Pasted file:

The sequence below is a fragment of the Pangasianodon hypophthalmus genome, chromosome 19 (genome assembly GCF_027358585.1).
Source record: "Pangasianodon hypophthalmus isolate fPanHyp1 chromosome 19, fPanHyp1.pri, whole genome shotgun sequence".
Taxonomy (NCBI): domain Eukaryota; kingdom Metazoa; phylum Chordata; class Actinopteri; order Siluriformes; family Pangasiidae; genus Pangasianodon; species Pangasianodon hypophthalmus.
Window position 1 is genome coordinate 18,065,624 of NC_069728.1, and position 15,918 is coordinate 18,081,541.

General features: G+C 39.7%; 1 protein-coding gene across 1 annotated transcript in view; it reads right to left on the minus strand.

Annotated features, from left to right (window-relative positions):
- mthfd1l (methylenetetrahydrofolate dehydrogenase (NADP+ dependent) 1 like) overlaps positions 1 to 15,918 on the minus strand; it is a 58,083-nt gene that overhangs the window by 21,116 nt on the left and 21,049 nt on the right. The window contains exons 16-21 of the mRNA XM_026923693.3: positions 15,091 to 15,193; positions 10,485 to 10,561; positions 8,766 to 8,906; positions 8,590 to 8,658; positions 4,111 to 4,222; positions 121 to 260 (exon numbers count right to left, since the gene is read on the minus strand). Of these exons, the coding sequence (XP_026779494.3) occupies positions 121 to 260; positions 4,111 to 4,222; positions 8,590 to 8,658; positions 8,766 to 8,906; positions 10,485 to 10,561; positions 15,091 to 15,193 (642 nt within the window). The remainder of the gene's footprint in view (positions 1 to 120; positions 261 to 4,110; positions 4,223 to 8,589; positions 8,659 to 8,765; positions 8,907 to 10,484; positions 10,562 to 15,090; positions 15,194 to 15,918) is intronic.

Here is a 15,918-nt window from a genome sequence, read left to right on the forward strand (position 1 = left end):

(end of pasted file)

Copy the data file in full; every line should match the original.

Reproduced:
The sequence below is a fragment of the Pangasianodon hypophthalmus genome, chromosome 19 (genome assembly GCF_027358585.1).
Source record: "Pangasianodon hypophthalmus isolate fPanHyp1 chromosome 19, fPanHyp1.pri, whole genome shotgun sequence".
Taxonomy (NCBI): domain Eukaryota; kingdom Metazoa; phylum Chordata; class Actinopteri; order Siluriformes; family Pangasiidae; genus Pangasianodon; species Pangasianodon hypophthalmus.
Window position 1 is genome coordinate 18,065,624 of NC_069728.1, and position 15,918 is coordinate 18,081,541.

General features: G+C 39.7%; 1 protein-coding gene across 1 annotated transcript in view; it reads right to left on the minus strand.

Annotated features, from left to right (window-relative positions):
- mthfd1l (methylenetetrahydrofolate dehydrogenase (NADP+ dependent) 1 like) overlaps positions 1 to 15,918 on the minus strand; it is a 58,083-nt gene that overhangs the window by 21,116 nt on the left and 21,049 nt on the right. The window contains exons 16-21 of the mRNA XM_026923693.3: positions 15,091 to 15,193; positions 10,485 to 10,561; positions 8,766 to 8,906; positions 8,590 to 8,658; positions 4,111 to 4,222; positions 121 to 260 (exon numbers count right to left, since the gene is read on the minus strand). Of these exons, the coding sequence (XP_026779494.3) occupies positions 121 to 260; positions 4,111 to 4,222; positions 8,590 to 8,658; positions 8,766 to 8,906; positions 10,485 to 10,561; positions 15,091 to 15,193 (642 nt within the window). The remainder of the gene's footprint in view (positions 1 to 120; positions 261 to 4,110; positions 4,223 to 8,589; positions 8,659 to 8,765; positions 8,907 to 10,484; positions 10,562 to 15,090; positions 15,194 to 15,918) is intronic.

Here is a 15,918-nt window from a genome sequence, read left to right on the forward strand (position 1 = left end):